Professor Ciechanover is a physician and biologist and conducts research at the Technion – Israel Institute of Technology in Haifa. AvH in Germany awards this prize to internationally renowned scientists and scholars in recognition of their entire achievements to date, and whose fundamental discoveries, theories, or insights have had a significant impact on their discipline. The award is valued at 60,000 euros.
At the MDC Professor Ciechanover will cooperate in particular with the research group led by Professor Thomas Sommer. There he will work in joint projects on the disposal of misfolded proteins. This cooperation will enable the MDC to intensify its contacts with Israeli scientists and in particular with the Technion.
Professor Ciechanover is one of the discoverers of the ubiquitin-proteasome system for regulated protein degradation. One of the main functions of the system is waste disposal. In 2004 he shared the Nobel Prize in Chemistry for this discovery with Avram Hershko and Irwin Rose. This quality control maintenance system selectively disposes misfolded/denatured/inactive proteins that, if accumulated, can cause cellular damage. Thus, only proteins that are marked with ubiquitin are recognized and enter the proteasome, the molecular shredder of the cell. There they are chopped into pieces and degraded. Ubiquitin, as the name (ubiquitous) implies, is present in all eukaryotic (nucleated) cells.
Aberrations in this cellular waste disposal machinery can lead to a wide array of diseases, ranging from cancer to neurodegenerative disorders such as Alzheimer’s and Parkinson’s disease, genetic diseases such as cystic fibrosis, and disorders of the immune system. The research on the ubiquitin-proteasome system and the identification of the components involved in the degradation of key proteins has already led to the development of a new cancer drug. Aaron Ciechanover is convinced that this research will lead to the development of many additional drugs that will selectively target only proteins that are involved in a specific disease process.
Aaron Ciechanover was born in Haifa, Israel in 1947. He received his MD degree from Hebrew University of Jerusalem in 1975, and his PhD in Biology from Technion in 1982. He is currently Distinguished Professor at the Cancer and Vascular Biology Research Center in the Rappaport Research Institute and Faculty of Medicine, Technion – Israel Institute of Technology. Prior to receiving the Nobel Prize he was a recipient of the 2000 Albert Lasker Award and the 2003 Israel Prize. He is a member of the Israeli Academy of Sciences and Humanities, and the National Academy of Sciences of the USA (Foreign Member).Barbara Bachtler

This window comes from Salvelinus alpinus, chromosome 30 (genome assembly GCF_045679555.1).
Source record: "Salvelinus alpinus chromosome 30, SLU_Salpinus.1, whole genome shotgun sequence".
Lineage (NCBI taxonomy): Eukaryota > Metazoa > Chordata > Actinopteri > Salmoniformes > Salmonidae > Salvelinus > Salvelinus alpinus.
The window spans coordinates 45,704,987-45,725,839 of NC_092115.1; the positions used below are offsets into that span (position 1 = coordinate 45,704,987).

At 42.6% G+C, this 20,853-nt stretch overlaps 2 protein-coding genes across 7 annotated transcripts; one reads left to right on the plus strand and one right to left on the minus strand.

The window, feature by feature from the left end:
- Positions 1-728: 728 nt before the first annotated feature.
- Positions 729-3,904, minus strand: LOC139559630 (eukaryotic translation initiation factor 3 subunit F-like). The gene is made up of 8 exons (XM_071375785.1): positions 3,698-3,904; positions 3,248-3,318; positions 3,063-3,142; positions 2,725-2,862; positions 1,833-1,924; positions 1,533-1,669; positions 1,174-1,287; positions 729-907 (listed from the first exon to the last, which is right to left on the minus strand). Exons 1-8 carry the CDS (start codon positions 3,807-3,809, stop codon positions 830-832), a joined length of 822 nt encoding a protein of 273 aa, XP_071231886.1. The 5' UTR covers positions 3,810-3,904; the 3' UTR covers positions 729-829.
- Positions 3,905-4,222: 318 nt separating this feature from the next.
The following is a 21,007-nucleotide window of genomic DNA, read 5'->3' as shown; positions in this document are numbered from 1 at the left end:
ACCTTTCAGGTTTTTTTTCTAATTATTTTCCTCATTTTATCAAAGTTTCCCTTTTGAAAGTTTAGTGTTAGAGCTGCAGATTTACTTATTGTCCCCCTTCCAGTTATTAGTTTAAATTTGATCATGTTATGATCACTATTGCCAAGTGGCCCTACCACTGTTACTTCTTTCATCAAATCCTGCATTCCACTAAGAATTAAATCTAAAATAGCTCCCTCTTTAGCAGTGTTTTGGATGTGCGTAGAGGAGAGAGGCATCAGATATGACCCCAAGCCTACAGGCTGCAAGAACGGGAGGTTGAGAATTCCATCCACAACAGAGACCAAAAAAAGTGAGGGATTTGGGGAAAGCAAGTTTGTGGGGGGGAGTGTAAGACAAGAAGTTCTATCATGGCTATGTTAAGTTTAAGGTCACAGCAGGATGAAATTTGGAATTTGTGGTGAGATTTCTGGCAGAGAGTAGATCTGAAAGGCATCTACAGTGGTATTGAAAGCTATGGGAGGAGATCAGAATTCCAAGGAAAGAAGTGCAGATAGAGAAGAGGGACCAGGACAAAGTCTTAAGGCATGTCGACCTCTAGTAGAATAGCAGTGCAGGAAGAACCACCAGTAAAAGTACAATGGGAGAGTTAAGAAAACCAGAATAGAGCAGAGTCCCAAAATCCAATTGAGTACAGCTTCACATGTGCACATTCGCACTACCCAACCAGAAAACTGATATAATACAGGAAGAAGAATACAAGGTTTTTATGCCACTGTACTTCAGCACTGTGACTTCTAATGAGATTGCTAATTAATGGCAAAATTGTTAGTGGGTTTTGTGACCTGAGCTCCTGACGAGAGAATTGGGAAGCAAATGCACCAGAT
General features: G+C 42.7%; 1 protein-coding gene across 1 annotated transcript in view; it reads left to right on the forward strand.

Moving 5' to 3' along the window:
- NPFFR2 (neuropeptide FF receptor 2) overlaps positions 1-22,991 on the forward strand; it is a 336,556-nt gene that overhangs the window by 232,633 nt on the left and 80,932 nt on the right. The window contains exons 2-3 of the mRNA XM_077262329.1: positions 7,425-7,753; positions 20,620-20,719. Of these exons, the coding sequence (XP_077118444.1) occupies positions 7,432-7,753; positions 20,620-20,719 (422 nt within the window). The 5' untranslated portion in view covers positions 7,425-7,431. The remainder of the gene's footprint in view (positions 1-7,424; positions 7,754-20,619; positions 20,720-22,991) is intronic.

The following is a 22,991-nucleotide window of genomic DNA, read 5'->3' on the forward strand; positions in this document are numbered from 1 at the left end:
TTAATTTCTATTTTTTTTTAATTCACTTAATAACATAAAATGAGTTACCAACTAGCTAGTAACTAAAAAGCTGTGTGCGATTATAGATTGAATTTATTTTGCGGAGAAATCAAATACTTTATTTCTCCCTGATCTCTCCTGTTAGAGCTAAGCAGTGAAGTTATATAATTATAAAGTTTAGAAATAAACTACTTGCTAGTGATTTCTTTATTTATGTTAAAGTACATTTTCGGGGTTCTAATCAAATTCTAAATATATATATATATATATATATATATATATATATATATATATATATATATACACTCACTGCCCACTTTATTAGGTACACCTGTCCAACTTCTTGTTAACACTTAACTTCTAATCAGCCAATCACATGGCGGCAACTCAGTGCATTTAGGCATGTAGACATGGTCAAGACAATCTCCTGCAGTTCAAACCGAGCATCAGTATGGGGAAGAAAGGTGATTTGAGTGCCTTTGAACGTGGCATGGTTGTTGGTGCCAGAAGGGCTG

Barbara Bachtler | Max-Delbrück-Centrum
11 million Euros for research into magnetic field sensors for medical diagnostics
27.05.2016 | Christian-Albrechts-Universität zu Kiel
Laser-based Production Process for High Efficiency Solar Cells Wins Award
11.05.2016 | Fraunhofer-Institut für Solare Energiesysteme ISE
A biological and energy-efficient process, developed and patented by the University of Innsbruck, converts nitrogen compounds in wastewater treatment facilities into harmless atmospheric nitrogen gas. This innovative technology is now being refined and marketed jointly with the United States’ DC Water and Sewer Authority (DC Water). The largest DEMON®-system in a wastewater treatment plant is currently being built in Washington, DC.
The DEMON®-system was developed and patented by the University of Innsbruck 11 years ago. Today this successful technology has been implemented in about 70...
Permanent magnets are very important for technologies of the future like electromobility and renewable energy, and rare earth elements (REE) are necessary for their manufacture. The Fraunhofer Institute for Mechanics of Materials IWM in Freiburg, Germany, has now succeeded in identifying promising approaches and materials for new permanent magnets through use of an in-house simulation process based on high-throughput screening (HTS). The team was able to improve magnetic properties this way and at the same time replaced REE with elements that are less expensive and readily available. The results were published in the online technical journal “Scientific Reports”.
The starting point for IWM researchers Wolfgang Körner, Georg Krugel, and Christian Elsässer was a neodymium-iron-nitrogen compound based on a type of...
In the Beyond EUV project, the Fraunhofer Institutes for Laser Technology ILT in Aachen and for Applied Optics and Precision Engineering IOF in Jena are developing key technologies for the manufacture of a new generation of microchips using EUV radiation at a wavelength of 6.7 nm. The resulting structures are barely thicker than single atoms, and they make it possible to produce extremely integrated circuits for such items as wearables or mind-controlled prosthetic limbs.
In 1965 Gordon Moore formulated the law that came to be named after him, which states that the complexity of integrated circuits doubles every one to two...
Characterization of high-quality material reveals important details relevant to next generation nanoelectronic devices
Quantum mechanics is the field of physics governing the behavior of things on atomic scales, where things work very differently from our everyday world.
When current comes in discrete packages: Viennese scientists unravel the quantum properties of the carbon material graphene
In 2010 the Nobel Prize in physics was awarded for the discovery of the exceptional material graphene, which consists of a single layer of carbon atoms...
24.05.2016 | Event News
20.05.2016 | Event News
19.05.2016 | Event News
30.05.2016 | Materials Sciences
30.05.2016 | Materials Sciences
30.05.2016 | Trade Fair News